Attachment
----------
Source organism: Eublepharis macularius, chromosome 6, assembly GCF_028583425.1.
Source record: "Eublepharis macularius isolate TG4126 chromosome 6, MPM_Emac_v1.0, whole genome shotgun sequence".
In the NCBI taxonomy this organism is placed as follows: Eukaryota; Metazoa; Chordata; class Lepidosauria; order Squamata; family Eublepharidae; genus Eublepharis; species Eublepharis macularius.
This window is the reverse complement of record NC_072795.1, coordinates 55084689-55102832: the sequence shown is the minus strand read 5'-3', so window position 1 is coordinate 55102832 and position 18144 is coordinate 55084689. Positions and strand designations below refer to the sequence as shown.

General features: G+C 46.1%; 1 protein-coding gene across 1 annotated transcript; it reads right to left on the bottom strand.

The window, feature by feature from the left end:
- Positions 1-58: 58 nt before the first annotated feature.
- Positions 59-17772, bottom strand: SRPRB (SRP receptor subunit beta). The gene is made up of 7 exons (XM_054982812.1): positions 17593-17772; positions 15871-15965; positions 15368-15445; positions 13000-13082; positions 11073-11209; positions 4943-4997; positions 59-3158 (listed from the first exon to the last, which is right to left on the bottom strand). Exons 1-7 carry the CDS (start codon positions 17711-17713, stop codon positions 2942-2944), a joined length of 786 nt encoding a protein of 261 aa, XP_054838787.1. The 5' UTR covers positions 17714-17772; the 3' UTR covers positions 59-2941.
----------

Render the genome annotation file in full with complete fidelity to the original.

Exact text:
Source organism: Eublepharis macularius, chromosome 6, assembly GCF_028583425.1.
Source record: "Eublepharis macularius isolate TG4126 chromosome 6, MPM_Emac_v1.0, whole genome shotgun sequence".
In the NCBI taxonomy this organism is placed as follows: Eukaryota; Metazoa; Chordata; class Lepidosauria; order Squamata; family Eublepharidae; genus Eublepharis; species Eublepharis macularius.
This window is the reverse complement of record NC_072795.1, coordinates 55084689-55102832: the sequence shown is the minus strand read 5'-3', so window position 1 is coordinate 55102832 and position 18144 is coordinate 55084689. Positions and strand designations below refer to the sequence as shown.

General features: G+C 46.1%; 1 protein-coding gene across 1 annotated transcript; it reads right to left on the bottom strand.

The window, feature by feature from the left end:
- Positions 1-58: 58 nt before the first annotated feature.
- Positions 59-17772, bottom strand: SRPRB (SRP receptor subunit beta). The gene is made up of 7 exons (XM_054982812.1): positions 17593-17772; positions 15871-15965; positions 15368-15445; positions 13000-13082; positions 11073-11209; positions 4943-4997; positions 59-3158 (listed from the first exon to the last, which is right to left on the bottom strand). Exons 1-7 carry the CDS (start codon positions 17711-17713, stop codon positions 2942-2944), a joined length of 786 nt encoding a protein of 261 aa, XP_054838787.1. The 5' UTR covers positions 17714-17772; the 3' UTR covers positions 59-2941.